Aging Well

+ Trends & Research

Values-based research is a new, more powerful approach to understanding consumer's purchase motivations because values are not so transitory as the opinions reported in most surveys or moderated focus groups: they are part of the deep structure, or unstated premises, of peoples' actions, and are slow to change.

Values are combined with lifestyles and demographics, to define subcultures: distinct ways of life that bear on product attitudes and use. Values are not individualistic and held independently of other people, quite the contrary. Values are socially reinforced in families, friendship networks, at work, at church and at play. Furthermore, people are very uncomfortable when their values are inconsistent with their lives.

There are a number of distinct values-driven subcultures in North America. Their lines of cleavage often define how people get and spend money, as well as, where they stand on social issues. So this gives an excellent basis for consumer typologies. It also aids studies of the larger themes of change in culture, which often lead to new media approaches and to new themes in advertising, or even to new kinds of advertising.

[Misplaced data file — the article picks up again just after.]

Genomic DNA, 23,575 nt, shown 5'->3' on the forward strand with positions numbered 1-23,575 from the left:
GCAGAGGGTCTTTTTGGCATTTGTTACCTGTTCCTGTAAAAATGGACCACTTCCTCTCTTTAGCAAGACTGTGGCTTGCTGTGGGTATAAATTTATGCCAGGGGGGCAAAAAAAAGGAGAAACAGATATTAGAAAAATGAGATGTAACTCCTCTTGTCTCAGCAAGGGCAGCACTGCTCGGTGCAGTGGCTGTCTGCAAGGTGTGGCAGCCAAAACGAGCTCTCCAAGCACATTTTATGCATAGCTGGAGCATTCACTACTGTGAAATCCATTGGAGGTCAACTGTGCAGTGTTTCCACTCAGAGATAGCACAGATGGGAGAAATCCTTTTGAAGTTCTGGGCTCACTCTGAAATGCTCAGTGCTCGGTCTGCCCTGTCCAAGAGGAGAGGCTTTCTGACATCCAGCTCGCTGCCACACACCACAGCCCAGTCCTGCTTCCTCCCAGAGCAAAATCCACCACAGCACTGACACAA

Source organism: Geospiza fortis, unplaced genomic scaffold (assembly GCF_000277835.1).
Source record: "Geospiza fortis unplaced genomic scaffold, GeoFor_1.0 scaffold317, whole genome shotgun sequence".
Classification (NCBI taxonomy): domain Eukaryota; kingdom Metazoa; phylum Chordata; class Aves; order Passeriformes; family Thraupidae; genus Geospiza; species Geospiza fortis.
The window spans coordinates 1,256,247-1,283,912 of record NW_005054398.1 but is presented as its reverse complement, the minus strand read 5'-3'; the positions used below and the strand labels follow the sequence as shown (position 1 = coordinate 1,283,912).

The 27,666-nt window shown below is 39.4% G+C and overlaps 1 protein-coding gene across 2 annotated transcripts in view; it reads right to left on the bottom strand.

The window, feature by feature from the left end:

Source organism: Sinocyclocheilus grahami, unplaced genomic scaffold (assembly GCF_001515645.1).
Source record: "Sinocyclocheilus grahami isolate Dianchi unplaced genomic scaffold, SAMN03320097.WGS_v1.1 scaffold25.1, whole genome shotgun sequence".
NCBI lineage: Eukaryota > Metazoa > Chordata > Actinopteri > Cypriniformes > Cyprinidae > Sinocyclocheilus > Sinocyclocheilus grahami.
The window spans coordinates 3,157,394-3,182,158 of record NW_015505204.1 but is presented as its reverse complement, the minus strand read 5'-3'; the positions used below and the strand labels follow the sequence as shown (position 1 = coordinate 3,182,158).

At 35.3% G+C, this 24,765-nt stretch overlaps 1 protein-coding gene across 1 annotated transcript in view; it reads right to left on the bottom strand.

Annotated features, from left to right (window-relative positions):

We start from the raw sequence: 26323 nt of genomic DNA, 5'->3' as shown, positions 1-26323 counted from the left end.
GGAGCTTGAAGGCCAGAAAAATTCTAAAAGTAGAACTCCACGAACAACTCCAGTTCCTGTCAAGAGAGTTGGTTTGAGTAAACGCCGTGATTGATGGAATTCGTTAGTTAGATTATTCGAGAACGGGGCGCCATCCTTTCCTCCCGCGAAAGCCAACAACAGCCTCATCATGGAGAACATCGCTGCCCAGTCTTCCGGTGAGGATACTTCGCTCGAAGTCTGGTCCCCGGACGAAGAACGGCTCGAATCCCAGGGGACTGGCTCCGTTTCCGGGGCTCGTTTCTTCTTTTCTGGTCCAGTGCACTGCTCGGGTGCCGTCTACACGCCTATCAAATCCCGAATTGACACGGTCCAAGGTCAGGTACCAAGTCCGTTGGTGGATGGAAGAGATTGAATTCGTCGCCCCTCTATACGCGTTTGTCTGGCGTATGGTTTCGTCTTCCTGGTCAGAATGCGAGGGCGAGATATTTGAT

The concept of leverage is not usually found in this area, for leverage means getting out much more effect than the effort you have put in. Leverage means using real social groupings as part of the market segmentation, not artificial market segments based on categories that will change from survey to survey. People often use the products and services they buy, and the lifestyle that supports, to create status markers. Hence subcultures tend to be status groups as well as lifestyle and values groups. Therefore, analysis based on values gives interpretative leverage that makes richer and much more meaningful stories than the usual shallow numbers of most market research.

Knowing values gives a set of handles for finding what is important in the lives of consumers, and how those interests relate to particular products, for developing programs and strategies to speak to those interests, and for developing guidelines to coordinate the work of those who must do market positioning and campaigns: marketing, sales, media, public relations and advertising people.